(Photo by Harry How/Getty Images for The Match)
By Eamon Lynch |
April 26, 2020 3:05 pm
The only item on a menu is always in high demand, so it’s a sign of our times that even a picky gourmand will greedily consume another manufactured McNuggets offering that sees Tiger and Phil impersonate actual rivals for those of us willing to trade nourishment for entertainment.
“The Match: Champions for Charity” will pit Woods and Peyton Manning against Mickelson and Tom Brady to benefit coronavirus relief. The civic-minded charitable component was a late add to a plan that was being pitched to sponsors long before Mickelson teased it on social media last month, and which originally had the foursome facing off at Muirfield Village on Tuesday of the Memorial Tournament, finishing under lights in prime time.
Covid-19 scuppered the Memorial and the Match, leaving both searching for a place amid the pandemic. The main event has been moved to mid-July, the sideshow will take place in Florida sometime next month. There’ll be other made-for-TV golf events too, and we’ll tune in because it’s all we have while waiting to see if the PGA Tour’s restart — aggressively scheduled for June 11 — actually happens closer to Memorial Day or Labor Day.
Celebrity golf is what makes Saturday at the AT&T Pebble Beach Pro Am indisputably the worst day of the year for TV viewers, a ceaseless parade of C-tier stars and A-list corporate executives enjoying a level of obsequious brownnosing seldom seen outside the Oval Office. But to a starving man, even rancid meat can appear appetizing. So it says a great deal about what we’re missing that so many of us can look forward to watching four brand marketers (average age: 44) contrive to josh their way around a Florida swamp with no fans in attendance.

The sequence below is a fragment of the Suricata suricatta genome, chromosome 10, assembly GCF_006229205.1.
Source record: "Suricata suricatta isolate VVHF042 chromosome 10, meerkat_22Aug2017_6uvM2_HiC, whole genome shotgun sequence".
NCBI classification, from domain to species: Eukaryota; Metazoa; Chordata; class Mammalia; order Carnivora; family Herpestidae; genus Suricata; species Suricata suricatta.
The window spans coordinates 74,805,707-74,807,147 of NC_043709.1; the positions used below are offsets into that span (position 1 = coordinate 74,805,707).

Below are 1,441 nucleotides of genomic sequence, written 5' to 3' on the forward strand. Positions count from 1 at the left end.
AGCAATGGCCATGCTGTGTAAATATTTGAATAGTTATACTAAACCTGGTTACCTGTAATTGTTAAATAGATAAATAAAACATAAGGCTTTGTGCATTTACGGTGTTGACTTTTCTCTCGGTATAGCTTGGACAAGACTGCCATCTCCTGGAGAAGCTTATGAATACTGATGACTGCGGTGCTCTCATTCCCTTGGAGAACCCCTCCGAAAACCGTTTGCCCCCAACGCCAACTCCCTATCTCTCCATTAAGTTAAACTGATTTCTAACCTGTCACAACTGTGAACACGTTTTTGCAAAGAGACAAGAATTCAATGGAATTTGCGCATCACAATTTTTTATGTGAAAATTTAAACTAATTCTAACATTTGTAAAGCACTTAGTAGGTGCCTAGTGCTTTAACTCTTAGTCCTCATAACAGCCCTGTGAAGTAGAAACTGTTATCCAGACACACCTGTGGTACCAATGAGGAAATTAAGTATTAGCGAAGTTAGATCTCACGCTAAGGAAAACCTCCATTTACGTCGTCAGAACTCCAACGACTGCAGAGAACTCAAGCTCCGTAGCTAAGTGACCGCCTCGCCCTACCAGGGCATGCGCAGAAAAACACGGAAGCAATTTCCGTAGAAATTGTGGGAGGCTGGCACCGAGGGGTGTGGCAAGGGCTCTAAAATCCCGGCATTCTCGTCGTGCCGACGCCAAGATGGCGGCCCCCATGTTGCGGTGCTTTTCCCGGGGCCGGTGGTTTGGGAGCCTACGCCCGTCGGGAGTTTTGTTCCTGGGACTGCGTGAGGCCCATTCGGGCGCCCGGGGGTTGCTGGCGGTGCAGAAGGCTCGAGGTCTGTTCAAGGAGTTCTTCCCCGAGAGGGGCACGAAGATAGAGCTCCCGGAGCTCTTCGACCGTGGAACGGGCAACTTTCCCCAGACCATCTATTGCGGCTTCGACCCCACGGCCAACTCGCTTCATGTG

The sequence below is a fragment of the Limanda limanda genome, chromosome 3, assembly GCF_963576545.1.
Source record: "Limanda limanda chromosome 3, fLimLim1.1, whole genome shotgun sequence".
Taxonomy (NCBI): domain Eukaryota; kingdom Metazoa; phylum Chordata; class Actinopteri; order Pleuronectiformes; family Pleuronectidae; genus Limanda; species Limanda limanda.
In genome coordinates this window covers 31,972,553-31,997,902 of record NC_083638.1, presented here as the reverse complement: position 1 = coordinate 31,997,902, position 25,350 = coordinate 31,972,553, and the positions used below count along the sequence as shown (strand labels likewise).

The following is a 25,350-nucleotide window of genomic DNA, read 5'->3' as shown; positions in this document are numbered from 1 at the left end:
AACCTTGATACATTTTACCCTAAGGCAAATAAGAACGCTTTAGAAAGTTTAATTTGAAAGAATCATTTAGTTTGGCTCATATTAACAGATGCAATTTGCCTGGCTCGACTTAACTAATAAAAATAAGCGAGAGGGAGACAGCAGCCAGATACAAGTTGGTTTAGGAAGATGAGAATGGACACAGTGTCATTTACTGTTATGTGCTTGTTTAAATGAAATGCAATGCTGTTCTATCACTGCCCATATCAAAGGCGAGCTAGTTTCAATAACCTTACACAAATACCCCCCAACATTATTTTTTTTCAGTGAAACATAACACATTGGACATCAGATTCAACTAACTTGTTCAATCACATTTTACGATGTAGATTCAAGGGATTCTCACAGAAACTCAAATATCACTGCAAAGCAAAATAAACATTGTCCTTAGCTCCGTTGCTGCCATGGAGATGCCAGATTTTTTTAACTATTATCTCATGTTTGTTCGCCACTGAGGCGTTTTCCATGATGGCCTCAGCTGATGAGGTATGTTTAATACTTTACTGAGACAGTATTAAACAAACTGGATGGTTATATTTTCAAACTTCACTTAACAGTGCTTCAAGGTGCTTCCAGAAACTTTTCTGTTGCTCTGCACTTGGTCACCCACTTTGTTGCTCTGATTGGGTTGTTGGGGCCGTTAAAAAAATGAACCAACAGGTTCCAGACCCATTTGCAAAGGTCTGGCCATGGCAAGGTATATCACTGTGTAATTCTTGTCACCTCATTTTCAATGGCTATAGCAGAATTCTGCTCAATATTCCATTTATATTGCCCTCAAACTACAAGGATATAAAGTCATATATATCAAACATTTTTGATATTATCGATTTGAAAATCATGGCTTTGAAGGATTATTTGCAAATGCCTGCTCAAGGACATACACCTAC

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That catalog of exactly what we’re missing these days runs deep. Start with the simple pleasure of playing a round, a joy obscured for me long ago under a cloud of swing woes but now ached-for like a lost love. Add the fundamental companionship and fresh air the game and its environs provide. The once-commonplace thrill of watching elite golfers compete for trophies that matter, on broadcasts the technical aspects of which are dissected in real time by armchair producers on social media who could do everything better themselves. The geeky diversion of parsing public jabs by Brooks Koepka instead of reading about the porn star ‘stache he’s sporting in quarantine. Hell, some of us would even welcome a resumption of golf’s exhausting distance debate if only it replaced social distancing.
As nameless, numberless days pass in lockdown, it’s inevitable our focus will turn to golf fantasies, to curated checklists of what we’ll do and where we’ll go when normalcy — or whatever passes for such — is restored. Like many goals that are conceived in challenging times, much of what populates our wish lists probably won’t happen, or at least not anytime soon. There will be lots to do — finances to rebuild, jobs to find, lives to mourn — before we have the luxury of space for dreamy indulgences. Such lists are more about channeling positivity than practicalities, a shard of light to cling to in the gloom.
In the words of Seamus Heaney that are etched on the poet’s tombstone in an Irish graveyard, “Walk on air against your better judgement.”
The day will eventually come when we can again feast on the simple contentments we have long taken for granted. Until such times, we’ll subsist on whatever fare is available. Even a Tiger-Phil McNugget.
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